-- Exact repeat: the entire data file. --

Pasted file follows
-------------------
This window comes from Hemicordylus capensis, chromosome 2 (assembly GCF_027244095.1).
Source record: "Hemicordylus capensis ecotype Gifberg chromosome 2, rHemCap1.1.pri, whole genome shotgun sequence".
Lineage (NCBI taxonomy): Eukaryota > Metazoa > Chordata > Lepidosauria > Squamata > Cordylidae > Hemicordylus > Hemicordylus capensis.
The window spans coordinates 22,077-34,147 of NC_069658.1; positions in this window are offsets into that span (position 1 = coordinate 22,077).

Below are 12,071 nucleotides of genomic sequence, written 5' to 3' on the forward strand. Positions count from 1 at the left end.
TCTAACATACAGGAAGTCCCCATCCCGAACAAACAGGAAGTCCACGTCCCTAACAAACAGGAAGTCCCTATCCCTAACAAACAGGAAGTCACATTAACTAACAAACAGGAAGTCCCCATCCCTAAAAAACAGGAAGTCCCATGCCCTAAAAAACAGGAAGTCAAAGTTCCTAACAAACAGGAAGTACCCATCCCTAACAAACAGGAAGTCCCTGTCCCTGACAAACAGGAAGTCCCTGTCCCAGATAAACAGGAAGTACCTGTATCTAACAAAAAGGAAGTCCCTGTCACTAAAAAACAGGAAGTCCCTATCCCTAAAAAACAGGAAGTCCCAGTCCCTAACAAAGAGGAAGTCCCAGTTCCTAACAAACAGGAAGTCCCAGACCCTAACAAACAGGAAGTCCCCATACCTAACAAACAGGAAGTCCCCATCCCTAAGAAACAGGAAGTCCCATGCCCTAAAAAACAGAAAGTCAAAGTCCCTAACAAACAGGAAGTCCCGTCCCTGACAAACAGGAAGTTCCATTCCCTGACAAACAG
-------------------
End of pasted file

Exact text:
This window comes from Hemicordylus capensis, chromosome 2 (assembly GCF_027244095.1).
Source record: "Hemicordylus capensis ecotype Gifberg chromosome 2, rHemCap1.1.pri, whole genome shotgun sequence".
Lineage (NCBI taxonomy): Eukaryota > Metazoa > Chordata > Lepidosauria > Squamata > Cordylidae > Hemicordylus > Hemicordylus capensis.
The window spans coordinates 22,077-34,147 of NC_069658.1; positions in this window are offsets into that span (position 1 = coordinate 22,077).

Below are 12,071 nucleotides of genomic sequence, written 5' to 3' on the forward strand. Positions count from 1 at the left end.
TCTAACATACAGGAAGTCCCCATCCCGAACAAACAGGAAGTCCACGTCCCTAACAAACAGGAAGTCCCTATCCCTAACAAACAGGAAGTCACATTAACTAACAAACAGGAAGTCCCCATCCCTAAAAAACAGGAAGTCCCATGCCCTAAAAAACAGGAAGTCAAAGTTCCTAACAAACAGGAAGTACCCATCCCTAACAAACAGGAAGTCCCTGTCCCTGACAAACAGGAAGTCCCTGTCCCAGATAAACAGGAAGTACCTGTATCTAACAAAAAGGAAGTCCCTGTCACTAAAAAACAGGAAGTCCCTATCCCTAAAAAACAGGAAGTCCCAGTCCCTAACAAAGAGGAAGTCCCAGTTCCTAACAAACAGGAAGTCCCAGACCCTAACAAACAGGAAGTCCCCATACCTAACAAACAGGAAGTCCCCATCCCTAAGAAACAGGAAGTCCCATGCCCTAAAAAACAGAAAGTCAAAGTCCCTAACAAACAGGAAGTCCCGTCCCTGACAAACAGGAAGTTCCATTCCCTGACAAACAG